2. Bill Gates

Bill Gates was only 19 years old when he read in Popular Electronics about a new ‘personal’ computer that had been designed. He decided, along with his friend Paul Allen, to write software for it. They contacted the maker of the new machine and, within a year, he had taken a leave of absence from Harvard Colege and ‘Micro-soft’ had been founded.

The company they founded changed personal computing and the way people used computers forever. Today, Microsoft products are used worldwide and Bill Gates has become one of the richest people in the history of the world.

3. Albert Einstein

Albert Einstein was 26 years old in 1905 when, while working in the patent office as an ‘Assistant Examiner’ when he wrote and got published 4 papers on Physics. Among these papers were groundbreaking ideas on “The Photoelectric Effect”, a important discovery in Physics at that time.

In 1921, Einstein was awarded the Nobel Prize in Physics for his work — with special mention of his early work on the photoelectric effect. In 1999 Einstein was named Time magazine’s “Person of the Century“. A poll of prominent physicists named him the greatest physicist of all time.

Einstein also made important contributions in other areas. His early warnings to US President Franklin Roosevelt regarding the potential for Germany to develop a Nuclear Bomb helped to spur the Manhattan Project. He was an ardent supporter of peace and spoke out for it throughout his life — he once was quoted as saying, “I am not only a pacifist but a militant pacifist. I am willing to fight for peace. Nothing will end war unless the people themselves refuse to go to war.

4. Rebecca Hoskings

Rebecca Hoskings was 31 years old when she traveled to Hawaii to film a documentary on its people and wildlife. But when she witnessed thousands of albatross chicks dying as a direct result of discarded plastics, she was both hurt and mad — and made a decision to make a difference.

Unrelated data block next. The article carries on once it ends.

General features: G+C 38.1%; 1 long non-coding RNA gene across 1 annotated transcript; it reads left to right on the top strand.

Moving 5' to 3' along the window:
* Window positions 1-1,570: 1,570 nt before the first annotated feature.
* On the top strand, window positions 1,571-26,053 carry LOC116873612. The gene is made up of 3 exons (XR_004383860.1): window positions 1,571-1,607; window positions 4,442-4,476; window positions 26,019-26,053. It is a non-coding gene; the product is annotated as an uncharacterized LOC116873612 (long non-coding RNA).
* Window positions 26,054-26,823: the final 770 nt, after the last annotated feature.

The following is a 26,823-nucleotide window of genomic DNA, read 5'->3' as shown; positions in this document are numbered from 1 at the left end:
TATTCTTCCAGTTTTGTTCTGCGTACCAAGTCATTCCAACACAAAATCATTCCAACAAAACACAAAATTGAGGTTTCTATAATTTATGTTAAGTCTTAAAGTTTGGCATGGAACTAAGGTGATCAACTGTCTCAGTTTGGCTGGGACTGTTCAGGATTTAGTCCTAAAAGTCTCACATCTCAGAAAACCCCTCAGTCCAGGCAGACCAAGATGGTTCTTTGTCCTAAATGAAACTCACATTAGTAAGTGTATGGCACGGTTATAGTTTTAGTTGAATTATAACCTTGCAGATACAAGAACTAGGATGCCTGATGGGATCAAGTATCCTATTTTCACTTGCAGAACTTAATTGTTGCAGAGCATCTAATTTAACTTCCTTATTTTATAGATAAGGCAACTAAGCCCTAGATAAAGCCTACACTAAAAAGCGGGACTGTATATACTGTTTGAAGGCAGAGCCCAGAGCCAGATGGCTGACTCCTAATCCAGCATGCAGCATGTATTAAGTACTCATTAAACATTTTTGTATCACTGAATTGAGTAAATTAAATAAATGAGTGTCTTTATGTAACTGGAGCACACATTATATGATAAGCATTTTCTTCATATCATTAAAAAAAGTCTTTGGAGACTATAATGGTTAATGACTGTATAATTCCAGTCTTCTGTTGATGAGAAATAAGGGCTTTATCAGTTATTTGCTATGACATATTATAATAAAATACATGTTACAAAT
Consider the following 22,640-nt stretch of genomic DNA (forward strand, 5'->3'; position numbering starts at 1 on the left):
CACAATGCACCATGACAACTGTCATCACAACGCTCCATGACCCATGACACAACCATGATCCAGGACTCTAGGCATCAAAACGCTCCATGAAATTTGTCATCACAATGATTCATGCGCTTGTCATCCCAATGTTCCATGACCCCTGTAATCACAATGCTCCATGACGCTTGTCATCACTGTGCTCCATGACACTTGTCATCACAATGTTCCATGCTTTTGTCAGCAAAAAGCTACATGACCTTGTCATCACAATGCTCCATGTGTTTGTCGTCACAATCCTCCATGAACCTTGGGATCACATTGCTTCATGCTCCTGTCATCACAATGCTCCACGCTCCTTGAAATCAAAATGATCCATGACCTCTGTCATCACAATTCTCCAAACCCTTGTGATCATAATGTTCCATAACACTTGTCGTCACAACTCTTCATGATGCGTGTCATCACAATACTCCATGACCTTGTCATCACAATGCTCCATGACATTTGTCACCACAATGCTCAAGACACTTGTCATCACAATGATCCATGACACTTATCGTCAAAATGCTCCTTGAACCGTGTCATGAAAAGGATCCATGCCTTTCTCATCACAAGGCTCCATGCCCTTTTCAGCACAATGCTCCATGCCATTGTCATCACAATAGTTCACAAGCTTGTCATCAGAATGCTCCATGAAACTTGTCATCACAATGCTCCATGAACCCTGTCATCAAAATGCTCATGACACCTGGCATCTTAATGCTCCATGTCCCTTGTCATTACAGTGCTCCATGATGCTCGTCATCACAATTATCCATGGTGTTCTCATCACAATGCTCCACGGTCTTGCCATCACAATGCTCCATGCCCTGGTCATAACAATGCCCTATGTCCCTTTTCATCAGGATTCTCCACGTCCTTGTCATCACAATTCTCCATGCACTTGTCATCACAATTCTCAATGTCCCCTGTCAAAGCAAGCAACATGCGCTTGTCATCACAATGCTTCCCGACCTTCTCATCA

Plastic grocery bags were a major culprit — the adult albatrosses saw plastic bags in the water and thought they were squid, so they scooped them up and fed them to the chicks. The chicks stomachs would then be filled with undigestible plastic which would eventually kill them.

So she organized a drive to ban plastic grocery bags in her home town of Modbury in the UK. Her efforts were successful and as of May 1, 2007 non-biodegradable plastic grocery bags are officially banned in her town. Moreover, publicity from this effort has made its way around the world and now many other cities are considering similar bans.

5. Mohandas “Mahatma” Gandhi

Mohandas Gandhi was just 24 years old when he moved to South Africa for a 1 year job in South Africa. While there, he witnessed first-hand the discrimination and violence against Indians that was occurring in South Africa at that time. At the end of his 1 year job, he decided to stay on and help organize the fight against a law that was being passed to deprive Indians the right to vote.

A year later he founded the Natal Indian Congress to help organize Indians in South Africa as a political force. He continued to work for the rights of Indians in South Africa for 10 more years, during which time he developed his approach for non-violent demonstration. Eventually, Gandhi’s movement was successful and forced authorities to recognize the rights of Indians in that country.

The organizing skills and approaches developed by Gandhi during this time in his life helped him later when he used the same approaches to work for Independence in India itself. Today he is known as Father of the Nation in India and is recognized around the world as one of the great leaders of the 20th century.